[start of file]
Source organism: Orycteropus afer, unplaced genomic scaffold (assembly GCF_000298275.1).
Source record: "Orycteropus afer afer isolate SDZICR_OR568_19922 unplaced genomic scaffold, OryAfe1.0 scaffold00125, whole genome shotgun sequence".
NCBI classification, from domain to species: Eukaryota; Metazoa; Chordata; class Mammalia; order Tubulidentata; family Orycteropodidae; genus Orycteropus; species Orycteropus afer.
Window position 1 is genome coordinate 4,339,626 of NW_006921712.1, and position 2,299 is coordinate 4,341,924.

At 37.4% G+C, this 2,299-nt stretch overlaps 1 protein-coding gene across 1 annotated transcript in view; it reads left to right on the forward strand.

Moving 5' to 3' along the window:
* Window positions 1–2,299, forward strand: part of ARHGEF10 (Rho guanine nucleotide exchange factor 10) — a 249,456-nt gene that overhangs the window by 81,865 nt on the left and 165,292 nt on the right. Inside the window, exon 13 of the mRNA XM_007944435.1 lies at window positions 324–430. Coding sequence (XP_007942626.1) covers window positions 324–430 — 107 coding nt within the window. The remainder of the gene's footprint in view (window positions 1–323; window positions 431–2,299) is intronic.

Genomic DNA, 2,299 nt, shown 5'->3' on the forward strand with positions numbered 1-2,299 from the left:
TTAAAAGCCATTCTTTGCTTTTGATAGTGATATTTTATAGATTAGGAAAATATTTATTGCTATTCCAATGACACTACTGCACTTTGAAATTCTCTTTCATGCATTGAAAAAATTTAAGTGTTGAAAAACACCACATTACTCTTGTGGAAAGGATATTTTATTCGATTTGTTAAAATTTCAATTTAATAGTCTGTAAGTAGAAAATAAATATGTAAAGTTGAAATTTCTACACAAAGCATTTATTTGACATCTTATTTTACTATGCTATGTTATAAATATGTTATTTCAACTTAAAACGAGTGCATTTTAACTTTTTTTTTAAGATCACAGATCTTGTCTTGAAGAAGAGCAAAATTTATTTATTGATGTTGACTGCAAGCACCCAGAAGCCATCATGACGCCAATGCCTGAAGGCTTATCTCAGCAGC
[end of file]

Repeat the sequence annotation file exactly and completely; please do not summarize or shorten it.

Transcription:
Source organism: Orycteropus afer, unplaced genomic scaffold (assembly GCF_000298275.1).
Source record: "Orycteropus afer afer isolate SDZICR_OR568_19922 unplaced genomic scaffold, OryAfe1.0 scaffold00125, whole genome shotgun sequence".
NCBI classification, from domain to species: Eukaryota; Metazoa; Chordata; class Mammalia; order Tubulidentata; family Orycteropodidae; genus Orycteropus; species Orycteropus afer.
Window position 1 is genome coordinate 4,339,626 of NW_006921712.1, and position 2,299 is coordinate 4,341,924.

At 37.4% G+C, this 2,299-nt stretch overlaps 1 protein-coding gene across 1 annotated transcript in view; it reads left to right on the forward strand.

Moving 5' to 3' along the window:
* Window positions 1–2,299, forward strand: part of ARHGEF10 (Rho guanine nucleotide exchange factor 10) — a 249,456-nt gene that overhangs the window by 81,865 nt on the left and 165,292 nt on the right. Inside the window, exon 13 of the mRNA XM_007944435.1 lies at window positions 324–430. Coding sequence (XP_007942626.1) covers window positions 324–430 — 107 coding nt within the window. The remainder of the gene's footprint in view (window positions 1–323; window positions 431–2,299) is intronic.

Genomic DNA, 2,299 nt, shown 5'->3' on the forward strand with positions numbered 1-2,299 from the left:
TTAAAAGCCATTCTTTGCTTTTGATAGTGATATTTTATAGATTAGGAAAATATTTATTGCTATTCCAATGACACTACTGCACTTTGAAATTCTCTTTCATGCATTGAAAAAATTTAAGTGTTGAAAAACACCACATTACTCTTGTGGAAAGGATATTTTATTCGATTTGTTAAAATTTCAATTTAATAGTCTGTAAGTAGAAAATAAATATGTAAAGTTGAAATTTCTACACAAAGCATTTATTTGACATCTTATTTTACTATGCTATGTTATAAATATGTTATTTCAACTTAAAACGAGTGCATTTTAACTTTTTTTTTAAGATCACAGATCTTGTCTTGAAGAAGAGCAAAATTTATTTATTGATGTTGACTGCAAGCACCCAGAAGCCATCATGACGCCAATGCCTGAAGGCTTATCTCAGCAGC